Sunday, 22 November 2009

Birmingham Palace

We went to Birmingham Palace three weeks ago. No, you didn’t hear me wrong: Birmingham Palace! We have a palace in Birmingham. Actually five years ago, when I was chatting on MSN and told my Turkish friend, who was living in China then, that I would go to Birmingham to study, he said ‘oh send me a photo from Birmingham Palace!’ and I said ‘Birmingham Palace? There isn’t such a thing! There’s Buckingham Palace!’ and he said he found it on google search and took a photo of his desktop and sent that photo to me: and yes on google search there was Birmingham Palace, but it was actually Buckingham Palace! I think a Chinese guy remembered the name wrong and put it on his blog as ‘Birmingham Palace’ :) but hold on! I’ve been to Birmingham Palace! Well, it’s not called ‘Birmingham Palace’, it’s called ‘Aston Hall’ but if there is any place to be called Birmingham Palace, it should be Aston Hall. It’s only open only from mid July till the end of October. You can have more information on If you like cavernous dreary old mansions from bygone years where the ghosts of rich people complain in whispers about the poor taste of the peacock meat and the cold draught coming from window in the orange room (actually it’s a bedroom with a ceiling full of orange tree carvings; this is where it takes its name from), then you might like it ;)

Tuesday, 17 November 2009

Drink of Happiness

Hot chocolate!

If I put on weight during my studies in Korea, there were two reasons for this!
And the first one was: Hot chocolate!
God, I loved the hot chocolate that I bought in Seoul National University (If I remember it right, from the café under the Business school) and Yonsei University (the café in Global Lounge). Lovely hot chocolate made with real dairy cream and topped with either chocolate sauce or pistachio nuts.. yummmmm!!! And I used to pay only 1000 or 1200 won!

The best served hot chocolate, I drank in Brussels. I went to a café in Ixelles (15 mins from the European Parliament) and of course I ordered hot chocolate and the waiter brought a tray with a cup with hot milk in, a small porcelain spoon like shovel (full of chocolate chips) and a biscuit!! So I poured the chocolate chips into my hot milk and they melted! And became yummy hot chocolate! I was really impressed.

And in Russell, NZ there is a small ice-cream & drinks shop at which my family is addicted to drinking hot chocolates (specially the hot chocolate named ‘Nutty Irishman’!!!) and they are yummm too! Generally each cup of hot chocolate is 5 NZ$ (so quite expensive compared to the ones in Seoul but for that gorgeous view I think it’s worth it!) Also, in NZ I discovered something between hot chocolate and energy drink (which turns out to be quite famous in Asia as well): MILO ! It was harder to find it in the UK last year, but this year I can find it in most of the major supermarkets. You add two spoons of milo and milk and hot water, and preferably a teaspoon of sugar and a sprinkle of cinnamon.

How about hot chocolates in the UK? Well, to tell the truth in this capitalist, everything-franchised economical system, what you can find is Starbucks, Costa Café etc. It’s so hard to find small cafés here; at least in Birmingham! I should say hot chocolates don’t taste that nice at all, because when you drink something in a franchised shop, you don’t feel special! You feel like you are just a part of the commercial world that sells you a cup of coffee to add another shop or swimming pool to their lives not to make you happy with a special cup of hot chocolate! :)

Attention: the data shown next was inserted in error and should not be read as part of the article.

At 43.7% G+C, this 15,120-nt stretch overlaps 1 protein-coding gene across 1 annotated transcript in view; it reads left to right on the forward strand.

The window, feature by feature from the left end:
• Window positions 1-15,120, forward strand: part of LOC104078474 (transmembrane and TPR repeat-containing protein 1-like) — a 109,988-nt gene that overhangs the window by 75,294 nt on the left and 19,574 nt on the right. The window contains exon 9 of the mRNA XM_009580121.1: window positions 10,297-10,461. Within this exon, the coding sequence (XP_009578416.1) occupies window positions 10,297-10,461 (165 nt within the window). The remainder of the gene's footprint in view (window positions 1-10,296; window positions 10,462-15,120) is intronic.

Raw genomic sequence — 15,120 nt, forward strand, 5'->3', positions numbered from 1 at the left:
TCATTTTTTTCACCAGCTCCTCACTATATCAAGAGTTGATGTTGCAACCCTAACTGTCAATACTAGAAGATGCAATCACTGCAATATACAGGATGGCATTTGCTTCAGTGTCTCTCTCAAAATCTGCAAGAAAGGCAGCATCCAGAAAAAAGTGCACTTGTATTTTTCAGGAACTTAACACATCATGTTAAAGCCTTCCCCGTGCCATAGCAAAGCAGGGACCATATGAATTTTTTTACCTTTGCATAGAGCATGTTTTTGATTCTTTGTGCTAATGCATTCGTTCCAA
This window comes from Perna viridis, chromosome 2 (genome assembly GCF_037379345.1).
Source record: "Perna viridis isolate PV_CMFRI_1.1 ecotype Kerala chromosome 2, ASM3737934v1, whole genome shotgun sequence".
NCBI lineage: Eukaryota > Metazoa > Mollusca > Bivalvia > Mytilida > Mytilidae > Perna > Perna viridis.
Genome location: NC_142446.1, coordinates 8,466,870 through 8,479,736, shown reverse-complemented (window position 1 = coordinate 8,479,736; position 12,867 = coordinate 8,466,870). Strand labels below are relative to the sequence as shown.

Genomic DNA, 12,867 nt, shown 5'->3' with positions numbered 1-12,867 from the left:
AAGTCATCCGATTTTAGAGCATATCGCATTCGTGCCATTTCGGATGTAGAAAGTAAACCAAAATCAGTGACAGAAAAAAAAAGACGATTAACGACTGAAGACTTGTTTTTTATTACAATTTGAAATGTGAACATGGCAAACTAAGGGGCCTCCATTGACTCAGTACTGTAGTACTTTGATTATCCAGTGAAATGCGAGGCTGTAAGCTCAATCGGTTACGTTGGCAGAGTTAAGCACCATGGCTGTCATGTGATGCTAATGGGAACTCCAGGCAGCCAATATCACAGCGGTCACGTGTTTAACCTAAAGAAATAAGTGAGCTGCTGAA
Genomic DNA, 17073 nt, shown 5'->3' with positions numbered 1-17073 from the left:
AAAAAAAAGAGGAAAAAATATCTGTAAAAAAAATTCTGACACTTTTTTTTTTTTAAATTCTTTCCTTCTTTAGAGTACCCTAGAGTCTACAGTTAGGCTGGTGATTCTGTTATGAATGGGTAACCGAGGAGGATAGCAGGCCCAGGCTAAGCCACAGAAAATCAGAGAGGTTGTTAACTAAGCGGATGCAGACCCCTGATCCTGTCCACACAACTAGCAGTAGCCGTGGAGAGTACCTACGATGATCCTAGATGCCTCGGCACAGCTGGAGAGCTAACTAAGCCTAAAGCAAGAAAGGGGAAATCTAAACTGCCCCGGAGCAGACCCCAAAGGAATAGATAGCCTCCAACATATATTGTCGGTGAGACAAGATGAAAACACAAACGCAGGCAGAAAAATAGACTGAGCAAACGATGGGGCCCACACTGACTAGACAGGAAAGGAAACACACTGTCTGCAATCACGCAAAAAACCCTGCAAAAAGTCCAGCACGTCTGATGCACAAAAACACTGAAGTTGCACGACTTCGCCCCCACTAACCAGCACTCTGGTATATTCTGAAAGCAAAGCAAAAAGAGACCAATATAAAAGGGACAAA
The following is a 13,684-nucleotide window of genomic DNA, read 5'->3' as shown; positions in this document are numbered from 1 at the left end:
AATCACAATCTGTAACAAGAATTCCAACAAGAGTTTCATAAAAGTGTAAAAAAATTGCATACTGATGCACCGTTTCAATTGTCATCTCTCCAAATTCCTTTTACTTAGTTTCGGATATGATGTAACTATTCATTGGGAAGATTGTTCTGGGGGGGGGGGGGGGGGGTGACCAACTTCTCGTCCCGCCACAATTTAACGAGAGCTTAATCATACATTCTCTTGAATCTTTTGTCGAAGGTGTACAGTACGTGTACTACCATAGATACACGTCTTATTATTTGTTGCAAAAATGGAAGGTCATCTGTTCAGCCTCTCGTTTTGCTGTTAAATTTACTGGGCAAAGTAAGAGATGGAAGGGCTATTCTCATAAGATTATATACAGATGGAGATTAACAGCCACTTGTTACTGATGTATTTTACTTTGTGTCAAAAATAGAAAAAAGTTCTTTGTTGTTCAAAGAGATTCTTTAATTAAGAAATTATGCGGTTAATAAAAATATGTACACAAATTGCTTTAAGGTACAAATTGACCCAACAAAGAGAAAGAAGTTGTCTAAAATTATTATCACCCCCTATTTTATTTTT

After writing what I wrote above, we hit the town and went to a Viennese Patisserie in Bull Ring and ate some yummy cakes, and guess what I ordered? Of course, hot chocolate!!! :)
Well, the cake was nice, but tasted a bit stale to me. They put real dairy cream on the hot chocolate! But it wasn’t sweet, it tasted heavy.. and they put too much salt in my hot chocolate! Yes, you heard it right: not sugar, salt!
Oh, how hard it is to find a nice cup of hot chocolate in this country!

Sunday, 25 October 2009


In Turkey, we have henna nights. Henna is a symbol of celebration. Whatever we celebrate, we use henna to show people that we are celebrating something: a wedding or a circumcision ceremony. Henna is a very mysterious substance.
When you put a measure of henna on your palm, you don't know what kind of pattern or colour you'll get..It might be really disappointing, or something that you really love like a bracelet or a ring..

In Tunisia, I recognised a mysterious pattern common to henna designs, doors, chairs, and windows.. Unlike current Turkish henna styles, they have floral designs made with dots and the designs that they put on their doors.. The way that they prepare henna is quite different than the Turkish way as well. Tunisians put lots of interesting herbs and spices into the henna mixture and keep it on a piece of burning coal until the sun reaches the same point on the next day. The result is an extremely small bottle of black henna (like eye-liner) to paint and decorate hands, feet, and bellies.. Obviously, in the Ottoman harem women drew flowers and various designs on their bodies, but obviously along with many other things, modern Turks forgot about it..